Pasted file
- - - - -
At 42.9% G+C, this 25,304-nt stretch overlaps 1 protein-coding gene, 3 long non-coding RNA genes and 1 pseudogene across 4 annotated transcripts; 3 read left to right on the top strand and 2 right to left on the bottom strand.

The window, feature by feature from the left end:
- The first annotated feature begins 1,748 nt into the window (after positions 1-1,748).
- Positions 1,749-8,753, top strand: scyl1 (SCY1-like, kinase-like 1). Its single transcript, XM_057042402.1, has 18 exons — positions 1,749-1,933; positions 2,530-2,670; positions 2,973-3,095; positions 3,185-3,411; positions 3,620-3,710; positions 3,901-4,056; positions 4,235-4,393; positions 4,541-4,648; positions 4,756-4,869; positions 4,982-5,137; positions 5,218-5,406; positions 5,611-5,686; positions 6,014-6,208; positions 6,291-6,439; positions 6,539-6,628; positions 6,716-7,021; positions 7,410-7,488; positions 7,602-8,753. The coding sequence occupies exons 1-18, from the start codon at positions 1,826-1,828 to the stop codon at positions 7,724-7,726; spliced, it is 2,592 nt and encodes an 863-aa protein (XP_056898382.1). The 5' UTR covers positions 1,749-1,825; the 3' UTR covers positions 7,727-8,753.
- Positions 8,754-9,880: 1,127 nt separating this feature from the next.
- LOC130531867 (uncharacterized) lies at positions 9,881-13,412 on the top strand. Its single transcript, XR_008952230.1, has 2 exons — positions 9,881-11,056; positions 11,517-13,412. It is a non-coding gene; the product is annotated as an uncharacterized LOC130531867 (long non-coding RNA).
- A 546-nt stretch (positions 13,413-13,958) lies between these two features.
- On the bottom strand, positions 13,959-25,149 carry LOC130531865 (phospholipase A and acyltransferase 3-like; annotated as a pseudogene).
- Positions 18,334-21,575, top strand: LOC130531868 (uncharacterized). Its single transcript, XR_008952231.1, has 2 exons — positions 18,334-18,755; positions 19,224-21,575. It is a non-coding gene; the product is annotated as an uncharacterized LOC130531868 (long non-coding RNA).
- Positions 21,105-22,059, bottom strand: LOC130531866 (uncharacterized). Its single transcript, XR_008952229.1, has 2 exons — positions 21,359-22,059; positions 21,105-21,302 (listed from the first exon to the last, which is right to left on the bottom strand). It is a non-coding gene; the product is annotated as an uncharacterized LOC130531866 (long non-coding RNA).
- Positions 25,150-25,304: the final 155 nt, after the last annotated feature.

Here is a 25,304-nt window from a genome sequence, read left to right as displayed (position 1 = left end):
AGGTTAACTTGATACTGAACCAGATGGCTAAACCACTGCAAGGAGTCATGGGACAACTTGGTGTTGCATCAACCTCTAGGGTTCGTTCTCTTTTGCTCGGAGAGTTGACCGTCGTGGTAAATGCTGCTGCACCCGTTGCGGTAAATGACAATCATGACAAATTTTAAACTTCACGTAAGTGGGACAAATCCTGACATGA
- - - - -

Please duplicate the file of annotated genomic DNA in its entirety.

At 42.9% G+C, this 25,304-nt stretch overlaps 1 protein-coding gene, 3 long non-coding RNA genes and 1 pseudogene across 4 annotated transcripts; 3 read left to right on the top strand and 2 right to left on the bottom strand.

The window, feature by feature from the left end:
- The first annotated feature begins 1,748 nt into the window (after positions 1-1,748).
- Positions 1,749-8,753, top strand: scyl1 (SCY1-like, kinase-like 1). Its single transcript, XM_057042402.1, has 18 exons — positions 1,749-1,933; positions 2,530-2,670; positions 2,973-3,095; positions 3,185-3,411; positions 3,620-3,710; positions 3,901-4,056; positions 4,235-4,393; positions 4,541-4,648; positions 4,756-4,869; positions 4,982-5,137; positions 5,218-5,406; positions 5,611-5,686; positions 6,014-6,208; positions 6,291-6,439; positions 6,539-6,628; positions 6,716-7,021; positions 7,410-7,488; positions 7,602-8,753. The coding sequence occupies exons 1-18, from the start codon at positions 1,826-1,828 to the stop codon at positions 7,724-7,726; spliced, it is 2,592 nt and encodes an 863-aa protein (XP_056898382.1). The 5' UTR covers positions 1,749-1,825; the 3' UTR covers positions 7,727-8,753.
- Positions 8,754-9,880: 1,127 nt separating this feature from the next.
- LOC130531867 (uncharacterized) lies at positions 9,881-13,412 on the top strand. Its single transcript, XR_008952230.1, has 2 exons — positions 9,881-11,056; positions 11,517-13,412. It is a non-coding gene; the product is annotated as an uncharacterized LOC130531867 (long non-coding RNA).
- A 546-nt stretch (positions 13,413-13,958) lies between these two features.
- On the bottom strand, positions 13,959-25,149 carry LOC130531865 (phospholipase A and acyltransferase 3-like; annotated as a pseudogene).
- Positions 18,334-21,575, top strand: LOC130531868 (uncharacterized). Its single transcript, XR_008952231.1, has 2 exons — positions 18,334-18,755; positions 19,224-21,575. It is a non-coding gene; the product is annotated as an uncharacterized LOC130531868 (long non-coding RNA).
- Positions 21,105-22,059, bottom strand: LOC130531866 (uncharacterized). Its single transcript, XR_008952229.1, has 2 exons — positions 21,359-22,059; positions 21,105-21,302 (listed from the first exon to the last, which is right to left on the bottom strand). It is a non-coding gene; the product is annotated as an uncharacterized LOC130531866 (long non-coding RNA).
- Positions 25,150-25,304: the final 155 nt, after the last annotated feature.

Here is a 25,304-nt window from a genome sequence, read left to right as displayed (position 1 = left end):
AGGTTAACTTGATACTGAACCAGATGGCTAAACCACTGCAAGGAGTCATGGGACAACTTGGTGTTGCATCAACCTCTAGGGTTCGTTCTCTTTTGCTCGGAGAGTTGACCGTCGTGGTAAATGCTGCTGCACCCGTTGCGGTAAATGACAATCATGACAAATTTTAAACTTCACGTAAGTGGGACAAATCCTGACATGA